Ask any local that resides in Hawaii where they go to unplug and inevitably their answer will be Molokai. Located on the northeast end of the shallow channel that separates Maui, Kahoolawe and Lanai, Molokai is a 670 square kilometre island (almost rectangular in shape) with some of the most breathtaking scenery in the archipelago, especially on the remote Kalaupapa Peninsula.
One of the least inhabited isles in the Hawaiian archipelago with less than 7,500 residents, one-third of Molokai was formerly a working ranch and hotel, but the recent economic dip forced the hotel to shutter. Agriculture accounts for the majority of jobs – which means much of the land has been left pristine and untouched. Lush valleys only play second fiddle to Molokai’s towering sea cliffs, which are among the tallest in the world.
Tucked beneath a fold in those cliffs is the Kalaupapa Peninsula, an area with an intriguing history.
Shortly after European settlers arrived in Hawaii, rampant cases of leprosy (a.k.a. Hansen’s Disease) permeated the isles. Those afflicted were shipped off to the Kalaupapa Peninsula on Molokai to live out their sequestered existence with absolutely no contact from friends and family. The colony was an active community from 1866 to 1969, and although there are no reported cases of leprosy in the islands today, a small community still resides in Kalaupapa village.
A hero emerged from the Kalaupapa Peninsula; a Belgian priest named Father Damien de Veuster, who volunteered to live among and council the afflicted during the early days of the settlement. Father Damien eventually succumbed to the disease; yet he was canonized a Roman Catholic Saint by the Pope for his efforts on Molokai.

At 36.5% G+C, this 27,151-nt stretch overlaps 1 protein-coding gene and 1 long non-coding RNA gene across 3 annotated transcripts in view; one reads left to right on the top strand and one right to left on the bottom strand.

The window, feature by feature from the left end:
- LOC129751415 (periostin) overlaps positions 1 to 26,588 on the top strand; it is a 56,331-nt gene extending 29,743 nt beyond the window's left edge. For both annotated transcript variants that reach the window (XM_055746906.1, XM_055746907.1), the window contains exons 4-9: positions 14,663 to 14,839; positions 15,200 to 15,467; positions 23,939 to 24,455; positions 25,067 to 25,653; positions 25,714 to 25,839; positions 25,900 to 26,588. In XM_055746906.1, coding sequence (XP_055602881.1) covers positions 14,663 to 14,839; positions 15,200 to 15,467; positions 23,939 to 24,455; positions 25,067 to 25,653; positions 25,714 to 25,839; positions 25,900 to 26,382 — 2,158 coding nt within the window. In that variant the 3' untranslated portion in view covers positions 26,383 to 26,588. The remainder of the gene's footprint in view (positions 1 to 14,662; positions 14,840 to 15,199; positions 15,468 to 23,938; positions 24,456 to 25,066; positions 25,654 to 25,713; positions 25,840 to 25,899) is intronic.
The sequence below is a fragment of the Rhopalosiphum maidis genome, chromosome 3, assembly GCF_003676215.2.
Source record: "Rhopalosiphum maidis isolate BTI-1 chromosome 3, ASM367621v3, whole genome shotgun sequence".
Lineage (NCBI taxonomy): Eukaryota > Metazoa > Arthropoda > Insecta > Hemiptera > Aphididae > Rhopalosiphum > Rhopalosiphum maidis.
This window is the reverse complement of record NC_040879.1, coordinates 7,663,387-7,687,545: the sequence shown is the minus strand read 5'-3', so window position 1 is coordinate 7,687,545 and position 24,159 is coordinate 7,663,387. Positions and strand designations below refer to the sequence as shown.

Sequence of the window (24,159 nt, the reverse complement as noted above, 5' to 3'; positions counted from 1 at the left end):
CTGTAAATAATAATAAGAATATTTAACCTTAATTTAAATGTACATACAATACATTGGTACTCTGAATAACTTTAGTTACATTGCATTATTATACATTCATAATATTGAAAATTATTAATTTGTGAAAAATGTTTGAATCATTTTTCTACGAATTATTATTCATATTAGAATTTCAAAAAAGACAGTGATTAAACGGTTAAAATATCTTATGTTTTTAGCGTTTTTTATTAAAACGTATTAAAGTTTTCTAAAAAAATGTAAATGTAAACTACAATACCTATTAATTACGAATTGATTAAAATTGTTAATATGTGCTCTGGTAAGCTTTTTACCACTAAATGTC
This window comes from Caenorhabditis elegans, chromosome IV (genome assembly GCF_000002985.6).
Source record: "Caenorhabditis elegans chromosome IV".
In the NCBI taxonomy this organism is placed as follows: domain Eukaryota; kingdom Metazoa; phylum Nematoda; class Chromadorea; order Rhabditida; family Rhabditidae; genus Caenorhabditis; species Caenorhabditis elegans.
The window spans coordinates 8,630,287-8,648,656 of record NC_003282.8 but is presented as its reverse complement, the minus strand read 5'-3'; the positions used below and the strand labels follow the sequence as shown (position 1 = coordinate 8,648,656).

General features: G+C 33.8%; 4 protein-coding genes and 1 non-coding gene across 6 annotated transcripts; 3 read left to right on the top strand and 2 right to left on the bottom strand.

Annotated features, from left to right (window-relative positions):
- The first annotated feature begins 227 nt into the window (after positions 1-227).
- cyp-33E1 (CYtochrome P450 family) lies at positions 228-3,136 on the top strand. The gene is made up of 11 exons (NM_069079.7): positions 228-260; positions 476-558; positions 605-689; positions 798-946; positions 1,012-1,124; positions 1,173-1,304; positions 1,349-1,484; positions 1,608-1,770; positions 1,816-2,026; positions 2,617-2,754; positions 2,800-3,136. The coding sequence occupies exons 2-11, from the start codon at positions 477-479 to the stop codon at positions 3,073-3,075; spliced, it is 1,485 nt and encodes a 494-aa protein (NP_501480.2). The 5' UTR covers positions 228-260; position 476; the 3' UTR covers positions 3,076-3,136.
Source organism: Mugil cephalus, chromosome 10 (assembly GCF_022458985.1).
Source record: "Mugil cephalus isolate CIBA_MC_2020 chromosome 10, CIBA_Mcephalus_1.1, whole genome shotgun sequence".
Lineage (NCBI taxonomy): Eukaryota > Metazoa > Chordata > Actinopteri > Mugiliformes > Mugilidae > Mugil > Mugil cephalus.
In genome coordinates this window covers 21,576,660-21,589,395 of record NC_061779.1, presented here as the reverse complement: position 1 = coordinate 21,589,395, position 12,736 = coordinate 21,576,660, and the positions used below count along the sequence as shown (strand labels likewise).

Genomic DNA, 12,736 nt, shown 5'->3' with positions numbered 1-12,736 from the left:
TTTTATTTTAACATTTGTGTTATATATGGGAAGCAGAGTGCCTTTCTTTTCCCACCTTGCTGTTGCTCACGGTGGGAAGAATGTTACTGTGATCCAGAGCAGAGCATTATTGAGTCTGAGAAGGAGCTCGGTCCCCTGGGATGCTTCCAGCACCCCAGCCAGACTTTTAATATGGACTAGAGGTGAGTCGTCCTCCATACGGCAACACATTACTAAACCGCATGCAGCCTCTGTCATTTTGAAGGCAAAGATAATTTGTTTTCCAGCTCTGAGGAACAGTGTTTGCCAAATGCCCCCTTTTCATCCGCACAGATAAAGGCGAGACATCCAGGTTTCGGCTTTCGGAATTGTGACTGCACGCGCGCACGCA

Visitors can take a guided mule ride down the steep switchback trails that line the cliffs, which bring them into Kalaupapa. There, travellers can tour Father Damien’s chapel, walk the narrow streets and even chat with the villagers.
Another rather special Molokai experience is a visit to Halawa Valley – private lands that visitors can access only by guided tour. The valley was once home to more than 5,000 Hawaiians””one of the largest concentrations of inhabitants on any isle – and is the site of the oldest pre-contact artefacts, which date to 650 A.D. Tours are led by “Uncle” Pilipo Solatorio, the landowner who shares ancient Hawaiian practices and “talk story” with visitors, imparting a glimpse into the Hawaii of old.
Back in the sleepy town of Kaunakakai, there are a handful of local haunts to uncover. Coffees of Hawaii offers samples of the various beans cultivated on the island; Aunty Teri at the Kalele Bookstore is a wealth of information; and believe it or not, Kanemitsu Bakery will allow you to sample hot, freshly baked breads until midnight (although there are advantages to arriving during regular business hours, including their full menu.)
Molokai may be sleepy; but its wealth of history, friendly locals and untouched island charm make for an idyllic side trip from Maui or Lanai.
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Have you visited the Kalaupapa Peninsula on Molokai? Share your experiences with us in the comments section below.
Written by Brian Berusch